"It is too expensive for our customers and they will not buy it. You should be selling this at £1.00 a bottle. This will not work."
A few years ago, this is what the buyer of a well known supermarket said to me during a meeting (we were pitching them).
It took over 5 hours for me to get to our meeting (and over 6 months to set it up) so to hear this type of feedback was devastating. They were not going to list us.
Rejection is painful if you do not know how to either manage it or prepare for it.
Therefore, at this point, it would have been easy to allow the negativity of rejection to take over and give up.
Fortunately for me, I had been lucky enough to know there was a way to take the positives from this rejection. By the buyer saying no to me, without knowing it, he was actually revealing key points I had failed to address in my pitch.
By saying "It is too expensive for our customers and they will not buy it. You should be selling this at £1.00 a bottle" the buyer actually wanted to know:
"in this market where everyone else sells cheap, how can you give me comfort to know this will work as a premium product and why is anyone going to buy Mr. Singhs? What are you going to do to make this work?"
As I had been taught a valuable lesson by this rejection, it was now my job to learn how to approach a new potential customer by looking at our proposal through their eyes.
After thinking about it, I decided from now on I would pitch with the buyers point of view first, rather than my own.
I thought to myself, they are approached 1000's of times a week, what makes us so good (by the way, saying "quality" is not enough)? I had to have the answers.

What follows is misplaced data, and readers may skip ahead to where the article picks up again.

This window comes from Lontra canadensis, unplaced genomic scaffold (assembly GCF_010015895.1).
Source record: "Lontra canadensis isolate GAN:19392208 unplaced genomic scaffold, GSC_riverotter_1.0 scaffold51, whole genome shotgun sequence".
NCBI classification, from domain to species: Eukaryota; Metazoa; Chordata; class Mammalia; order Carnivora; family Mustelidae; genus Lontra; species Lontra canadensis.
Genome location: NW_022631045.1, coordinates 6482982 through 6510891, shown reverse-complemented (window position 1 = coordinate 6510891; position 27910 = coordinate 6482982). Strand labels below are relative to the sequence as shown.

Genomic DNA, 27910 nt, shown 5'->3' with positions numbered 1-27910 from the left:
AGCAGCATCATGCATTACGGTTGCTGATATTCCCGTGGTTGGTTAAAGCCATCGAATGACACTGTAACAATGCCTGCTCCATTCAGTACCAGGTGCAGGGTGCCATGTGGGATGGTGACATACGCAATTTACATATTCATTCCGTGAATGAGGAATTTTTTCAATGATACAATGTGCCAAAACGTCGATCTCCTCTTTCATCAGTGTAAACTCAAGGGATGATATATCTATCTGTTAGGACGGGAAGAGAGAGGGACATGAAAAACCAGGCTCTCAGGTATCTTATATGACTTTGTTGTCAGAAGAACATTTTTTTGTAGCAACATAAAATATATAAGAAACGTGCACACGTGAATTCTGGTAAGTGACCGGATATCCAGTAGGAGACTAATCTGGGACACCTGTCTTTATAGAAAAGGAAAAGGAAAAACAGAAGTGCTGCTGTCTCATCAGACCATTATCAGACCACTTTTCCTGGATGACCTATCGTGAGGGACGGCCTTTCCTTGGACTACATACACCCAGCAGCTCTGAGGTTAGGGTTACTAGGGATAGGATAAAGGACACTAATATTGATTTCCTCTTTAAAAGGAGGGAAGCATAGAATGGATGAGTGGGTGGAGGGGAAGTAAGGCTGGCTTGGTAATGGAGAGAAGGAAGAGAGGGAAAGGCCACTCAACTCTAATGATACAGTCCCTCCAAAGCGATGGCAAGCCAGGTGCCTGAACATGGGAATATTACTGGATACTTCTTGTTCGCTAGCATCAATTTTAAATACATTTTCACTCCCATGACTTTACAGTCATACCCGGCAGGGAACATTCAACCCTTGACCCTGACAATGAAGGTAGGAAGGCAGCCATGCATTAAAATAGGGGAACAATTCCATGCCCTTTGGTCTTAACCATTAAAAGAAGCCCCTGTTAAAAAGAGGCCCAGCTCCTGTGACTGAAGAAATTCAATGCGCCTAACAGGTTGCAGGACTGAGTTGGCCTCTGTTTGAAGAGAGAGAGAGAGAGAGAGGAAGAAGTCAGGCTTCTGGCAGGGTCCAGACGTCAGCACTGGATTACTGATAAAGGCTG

Using this new found knowledge and by sticking to our pricing structure, today we are listed with over 450 independent retailers, Selfridges, Sainsburys, Ocado, Booths, Tesco and export overseas - the new approach works.
By looking at rejection as an opportunity to learn rather than a personal attack, it has helped me (and our business) become more resilient and persistent in going for our goals.
I have applied this philosophy to my personal life too and find the same results occur. Rejection means I must change myself in order to achieve what I want. I am in control of getting a yes!
Learning to turn rejection into learning is an ongoing process and some may find it easier than others. I for one have accepted this lesson as a lifelong skill I wish to improve upon and have implemented this into the day to day ethos of our business.
As the the title says, rejection, much like failure is GOOD!
Kuldip Singh Sahota
Mr. Singh's, London